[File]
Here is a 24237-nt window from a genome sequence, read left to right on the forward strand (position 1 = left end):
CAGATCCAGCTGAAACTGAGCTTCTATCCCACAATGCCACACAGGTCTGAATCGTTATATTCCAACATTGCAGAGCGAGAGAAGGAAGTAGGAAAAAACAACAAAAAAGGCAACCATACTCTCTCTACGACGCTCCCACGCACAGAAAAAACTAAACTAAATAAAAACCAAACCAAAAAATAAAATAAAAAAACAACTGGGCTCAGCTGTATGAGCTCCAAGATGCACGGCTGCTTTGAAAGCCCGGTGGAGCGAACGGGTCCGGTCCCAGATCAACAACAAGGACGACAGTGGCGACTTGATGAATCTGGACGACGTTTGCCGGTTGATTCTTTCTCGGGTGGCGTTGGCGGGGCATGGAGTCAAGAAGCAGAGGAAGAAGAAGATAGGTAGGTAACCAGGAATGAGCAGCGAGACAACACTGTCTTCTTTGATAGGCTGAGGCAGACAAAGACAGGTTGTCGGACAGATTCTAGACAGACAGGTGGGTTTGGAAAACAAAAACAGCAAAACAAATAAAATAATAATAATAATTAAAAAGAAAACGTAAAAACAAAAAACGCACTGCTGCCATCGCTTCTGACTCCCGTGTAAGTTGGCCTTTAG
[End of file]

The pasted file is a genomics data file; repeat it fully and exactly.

Here is a 24237-nt window from a genome sequence, read left to right on the forward strand (position 1 = left end):
CAGATCCAGCTGAAACTGAGCTTCTATCCCACAATGCCACACAGGTCTGAATCGTTATATTCCAACATTGCAGAGCGAGAGAAGGAAGTAGGAAAAAACAACAAAAAAGGCAACCATACTCTCTCTACGACGCTCCCACGCACAGAAAAAACTAAACTAAATAAAAACCAAACCAAAAAATAAAATAAAAAAACAACTGGGCTCAGCTGTATGAGCTCCAAGATGCACGGCTGCTTTGAAAGCCCGGTGGAGCGAACGGGTCCGGTCCCAGATCAACAACAAGGACGACAGTGGCGACTTGATGAATCTGGACGACGTTTGCCGGTTGATTCTTTCTCGGGTGGCGTTGGCGGGGCATGGAGTCAAGAAGCAGAGGAAGAAGAAGATAGGTAGGTAACCAGGAATGAGCAGCGAGACAACACTGTCTTCTTTGATAGGCTGAGGCAGACAAAGACAGGTTGTCGGACAGATTCTAGACAGACAGGTGGGTTTGGAAAACAAAAACAGCAAAACAAATAAAATAATAATAATAATTAAAAAGAAAACGTAAAAACAAAAAACGCACTGCTGCCATCGCTTCTGACTCCCGTGTAAGTTGGCCTTTAG